I think we’re all braced, locally, for a very busy Easter period, with lots of extra parking organised in anticipation of the invading hordes. I note that the Times has listed Arnside and Silverdale as one of ‘Other best places to live in the Northwest’ behind regional winner Altrincham (I know where I would choose!) and that a Guardian article listing ‘Seven extraordinary villages to visit in England and Wales’ is headed by Arnside. Neither of which will help. Batten down the hatches!

Where’s You Bin?

Le sentier rive gauche du Tarn

P1320386

This is, I think, a Scotch Argus butterfly. If I’m right, then this is the third photo of a Scotch Argus which has appeared here on the blog. The first was from a family holiday in the Vosges ten years ago, the second taken much closer to home on Arnside Knott, which has one of only two English colonies. I assume that we call them Scotch Argus because of their rarity in England and relative abundance in Scotland, but apparently they are common across Europe. This had me wondering what they’re called in French, surely not Scotch Argus? A bit of lazy internet research failed to turn up an answer, but I did discover that France has around 250 species of butterfly, as compared to our own miserly total of 57 (or 59 if you included Painted Ladies and Clouded Yellow which both arrive regularly as migrants). No wonder I feel so much at home in France! I also discovered that France has over 30 species of Ringlet, the family to which Scotch Argus belong, so my identification may be incorrect anyway. I’m looking again at my photo from the Vosges and wondering whether it might actually be an Arran Brown?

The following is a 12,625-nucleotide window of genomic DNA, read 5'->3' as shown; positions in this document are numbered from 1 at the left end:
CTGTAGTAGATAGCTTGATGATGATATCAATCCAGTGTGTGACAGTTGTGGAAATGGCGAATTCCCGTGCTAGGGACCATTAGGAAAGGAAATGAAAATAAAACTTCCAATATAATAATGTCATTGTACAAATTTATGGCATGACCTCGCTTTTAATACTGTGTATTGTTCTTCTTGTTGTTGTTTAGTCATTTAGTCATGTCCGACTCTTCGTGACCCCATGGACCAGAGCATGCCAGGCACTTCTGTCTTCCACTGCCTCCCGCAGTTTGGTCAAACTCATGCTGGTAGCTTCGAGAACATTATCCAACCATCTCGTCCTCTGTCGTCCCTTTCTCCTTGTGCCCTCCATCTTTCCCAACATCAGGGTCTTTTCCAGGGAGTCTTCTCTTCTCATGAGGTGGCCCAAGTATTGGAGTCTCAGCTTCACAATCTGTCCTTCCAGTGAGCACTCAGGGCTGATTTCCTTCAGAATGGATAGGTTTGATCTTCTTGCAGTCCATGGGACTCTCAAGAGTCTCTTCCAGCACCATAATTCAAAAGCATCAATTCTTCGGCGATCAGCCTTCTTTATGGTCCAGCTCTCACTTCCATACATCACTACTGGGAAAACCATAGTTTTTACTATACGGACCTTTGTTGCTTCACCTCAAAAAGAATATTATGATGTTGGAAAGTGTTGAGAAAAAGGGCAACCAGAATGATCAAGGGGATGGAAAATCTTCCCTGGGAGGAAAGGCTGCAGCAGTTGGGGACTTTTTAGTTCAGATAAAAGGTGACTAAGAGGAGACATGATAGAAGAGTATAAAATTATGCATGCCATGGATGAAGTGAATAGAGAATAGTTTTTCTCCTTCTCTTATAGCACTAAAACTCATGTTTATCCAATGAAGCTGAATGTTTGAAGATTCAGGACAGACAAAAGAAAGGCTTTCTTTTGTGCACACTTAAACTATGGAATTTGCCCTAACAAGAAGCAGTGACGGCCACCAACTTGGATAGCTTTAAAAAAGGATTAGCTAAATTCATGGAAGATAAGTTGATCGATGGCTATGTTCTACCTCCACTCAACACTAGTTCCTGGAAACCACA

P1320387

Andy had waded the Tarn and discovered a rough, steep path which lead up to the sentier which runs along the left side of the gorge, away from any roads. This seemed too good an opportunity to miss so, on separate days, we had a couple of out and back walks along that path.

P1320389

The slopes were heavily wooded, but every now and then gaps in the trees would reveal tantalising views of the towering rock features above or on the far side of the gorge.

P1320394
Huge toadstool.
P1320400
P1320416

It was terrific walking which had me daydreaming again about long distance walking in France in general, and about a multi-day wander through the gorge in particular. I’ve subsequently found this blog, which has further sold me on that idea.

P1320421

Unlike in the Cirque des Baumes, here in the deep shade of the trees there were still quite a few plants in flower, including some delightful tiny yellow blooms which had mauve bracts or leaves on the end of its stems beyond the flowers. I took lots of photos, but sadly none of them have come out well, perhaps due to the depth of the shade where they were growing.

P1320422
P1320423
P1320426

On the first of our two walks I saw lots of Wall Browns in the woods.

the wall brown is la Mégère – Megera, one of the Furies, which is arresting, but seems a bit of an over-the-top label for such an inoffensive basker in the sunshine.

Michael McCarthy

P1320435
P1320439
P1320443
P1320452
P1320456
The path gradually climbed, whilst the river dropped, so that we were soon high above the valley bottom.
P1320458
P1320460
A small, sunnny, open glade was very busy with Common Blues.